This led to Simon's famous bet with population doomster Paul Ehrlich. In October 1980, Ehrlich and Simon drew up a futures contract obligating Simon to sell Ehrlich the same quantities that could be purchased for $1,000 of five metals (copper, chromium, nickel, tin, and tungsten) 10 years later at 1980 prices. If the combined prices rose above $1,000, Simon would pay the difference. If they fell below $1,000, Ehrlich would pay Simon the difference. In October 1990, Ehrlich mailed Simon a check for $576.07. There was no note in the letter. The price of the basket of metals chosen by Ehrlich and his cohorts had fallen by more than 50 percent.

Inspired by Simon's pioneering analyses, Marian Tupy,* editor of Human Progress at the Cato Institute, and Professor Gale Pooley from Brigham Young University-Hawaii have devised the Simon Abundance Index. Tupy and Pooley use data on 50 different commodities to track their price trajectories over the past 37 years from the World Bank and International Monetary Fund. The index measures the timeprice of commodities and change in global population to estimate overall resource abundance. They find that the planet's resources became 379.6 percent more abundant between 1980 and 2017.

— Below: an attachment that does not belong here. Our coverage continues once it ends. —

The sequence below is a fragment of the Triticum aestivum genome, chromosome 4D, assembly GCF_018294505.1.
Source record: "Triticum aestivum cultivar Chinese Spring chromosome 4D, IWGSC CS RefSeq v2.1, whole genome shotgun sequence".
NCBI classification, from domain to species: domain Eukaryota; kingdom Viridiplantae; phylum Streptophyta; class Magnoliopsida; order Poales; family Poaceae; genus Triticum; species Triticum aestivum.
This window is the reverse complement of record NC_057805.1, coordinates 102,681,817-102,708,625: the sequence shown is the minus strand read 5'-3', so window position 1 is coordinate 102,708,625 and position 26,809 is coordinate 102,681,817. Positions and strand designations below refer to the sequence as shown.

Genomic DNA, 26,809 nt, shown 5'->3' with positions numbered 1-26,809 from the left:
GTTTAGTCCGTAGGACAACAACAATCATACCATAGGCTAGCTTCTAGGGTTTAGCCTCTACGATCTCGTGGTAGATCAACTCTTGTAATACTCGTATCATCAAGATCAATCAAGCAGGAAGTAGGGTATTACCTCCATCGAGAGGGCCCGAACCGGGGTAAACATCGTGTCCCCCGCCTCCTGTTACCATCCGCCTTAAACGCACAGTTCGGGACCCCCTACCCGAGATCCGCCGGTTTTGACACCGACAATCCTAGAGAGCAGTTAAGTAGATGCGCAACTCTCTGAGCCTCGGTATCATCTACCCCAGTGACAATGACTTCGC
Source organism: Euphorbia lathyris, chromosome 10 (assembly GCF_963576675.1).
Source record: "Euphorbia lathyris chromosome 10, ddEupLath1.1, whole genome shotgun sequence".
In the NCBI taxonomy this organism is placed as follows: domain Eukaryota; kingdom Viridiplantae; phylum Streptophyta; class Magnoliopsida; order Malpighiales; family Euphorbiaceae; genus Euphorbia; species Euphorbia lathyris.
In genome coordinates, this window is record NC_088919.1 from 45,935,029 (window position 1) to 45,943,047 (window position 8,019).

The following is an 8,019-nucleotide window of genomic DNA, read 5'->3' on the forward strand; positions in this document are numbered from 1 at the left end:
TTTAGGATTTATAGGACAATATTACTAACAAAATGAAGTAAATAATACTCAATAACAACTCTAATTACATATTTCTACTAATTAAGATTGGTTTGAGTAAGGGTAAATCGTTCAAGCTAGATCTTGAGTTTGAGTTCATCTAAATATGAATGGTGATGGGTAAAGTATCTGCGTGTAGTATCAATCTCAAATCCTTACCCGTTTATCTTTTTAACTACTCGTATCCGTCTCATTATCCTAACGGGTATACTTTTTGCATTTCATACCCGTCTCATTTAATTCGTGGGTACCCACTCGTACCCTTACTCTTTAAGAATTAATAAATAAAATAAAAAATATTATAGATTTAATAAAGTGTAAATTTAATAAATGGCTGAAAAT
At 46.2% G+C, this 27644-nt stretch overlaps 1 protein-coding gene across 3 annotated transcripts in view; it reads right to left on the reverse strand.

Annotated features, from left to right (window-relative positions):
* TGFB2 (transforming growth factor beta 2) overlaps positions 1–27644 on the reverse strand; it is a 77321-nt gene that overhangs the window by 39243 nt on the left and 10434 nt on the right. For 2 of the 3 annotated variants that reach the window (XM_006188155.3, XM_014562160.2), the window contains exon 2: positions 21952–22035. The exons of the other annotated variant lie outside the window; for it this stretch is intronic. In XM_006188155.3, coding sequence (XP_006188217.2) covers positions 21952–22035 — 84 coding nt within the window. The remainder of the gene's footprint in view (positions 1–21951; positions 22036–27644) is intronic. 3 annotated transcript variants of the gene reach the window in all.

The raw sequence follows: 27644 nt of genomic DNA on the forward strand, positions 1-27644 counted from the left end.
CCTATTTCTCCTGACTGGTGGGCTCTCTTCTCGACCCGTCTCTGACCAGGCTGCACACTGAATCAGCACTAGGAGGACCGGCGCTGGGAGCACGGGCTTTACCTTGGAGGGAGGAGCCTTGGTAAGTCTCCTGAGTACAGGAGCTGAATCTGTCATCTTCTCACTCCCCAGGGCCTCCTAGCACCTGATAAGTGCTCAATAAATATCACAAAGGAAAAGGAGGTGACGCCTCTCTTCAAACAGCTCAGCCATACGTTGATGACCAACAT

At 11:00 a.m on Monday, April 22, to mark the 49th anniversary of Earth Day, the Cato Institute is holding a public event to unveil the Simon Abundance Index. Besides Tupy and Pooley, the event will feature as speakers Julian Simon's son David M. Simon and techno-utopian George Gilder, author of Life after Google. Folks in the Washington, D.C. area can go here to register to attend the event or sign up to see it online.

Happy Earth Day!

*Disclosure: Marian Tupy and I are working together on book that tracks and explains nearly 100 global population, income, commodity, and environmental trends.

NEXT: It's Problematic to Accuse Ancestry's Interracial Ad of Whitewashing Slavery